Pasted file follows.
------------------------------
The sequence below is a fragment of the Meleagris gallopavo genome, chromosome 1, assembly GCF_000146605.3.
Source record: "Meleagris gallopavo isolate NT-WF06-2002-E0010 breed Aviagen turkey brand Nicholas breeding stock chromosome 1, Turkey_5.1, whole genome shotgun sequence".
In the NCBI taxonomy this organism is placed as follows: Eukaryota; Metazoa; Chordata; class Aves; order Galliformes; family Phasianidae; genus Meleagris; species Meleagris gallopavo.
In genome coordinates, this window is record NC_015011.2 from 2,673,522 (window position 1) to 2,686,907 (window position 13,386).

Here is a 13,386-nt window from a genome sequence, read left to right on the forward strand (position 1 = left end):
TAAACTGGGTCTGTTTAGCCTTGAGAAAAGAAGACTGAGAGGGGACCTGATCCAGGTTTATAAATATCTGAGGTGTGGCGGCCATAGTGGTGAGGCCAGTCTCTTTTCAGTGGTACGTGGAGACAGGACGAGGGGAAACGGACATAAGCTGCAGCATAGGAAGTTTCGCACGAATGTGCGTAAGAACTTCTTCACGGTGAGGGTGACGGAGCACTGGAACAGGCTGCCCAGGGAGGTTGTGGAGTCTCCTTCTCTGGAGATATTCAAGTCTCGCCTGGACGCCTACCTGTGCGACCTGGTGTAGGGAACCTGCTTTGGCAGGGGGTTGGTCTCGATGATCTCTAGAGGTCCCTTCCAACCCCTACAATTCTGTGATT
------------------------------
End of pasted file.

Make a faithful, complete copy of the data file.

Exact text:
The sequence below is a fragment of the Meleagris gallopavo genome, chromosome 1, assembly GCF_000146605.3.
Source record: "Meleagris gallopavo isolate NT-WF06-2002-E0010 breed Aviagen turkey brand Nicholas breeding stock chromosome 1, Turkey_5.1, whole genome shotgun sequence".
In the NCBI taxonomy this organism is placed as follows: Eukaryota; Metazoa; Chordata; class Aves; order Galliformes; family Phasianidae; genus Meleagris; species Meleagris gallopavo.
In genome coordinates, this window is record NC_015011.2 from 2,673,522 (window position 1) to 2,686,907 (window position 13,386).

Here is a 13,386-nt window from a genome sequence, read left to right on the forward strand (position 1 = left end):
TAAACTGGGTCTGTTTAGCCTTGAGAAAAGAAGACTGAGAGGGGACCTGATCCAGGTTTATAAATATCTGAGGTGTGGCGGCCATAGTGGTGAGGCCAGTCTCTTTTCAGTGGTACGTGGAGACAGGACGAGGGGAAACGGACATAAGCTGCAGCATAGGAAGTTTCGCACGAATGTGCGTAAGAACTTCTTCACGGTGAGGGTGACGGAGCACTGGAACAGGCTGCCCAGGGAGGTTGTGGAGTCTCCTTCTCTGGAGATATTCAAGTCTCGCCTGGACGCCTACCTGTGCGACCTGGTGTAGGGAACCTGCTTTGGCAGGGGGTTGGTCTCGATGATCTCTAGAGGTCCCTTCCAACCCCTACAATTCTGTGATT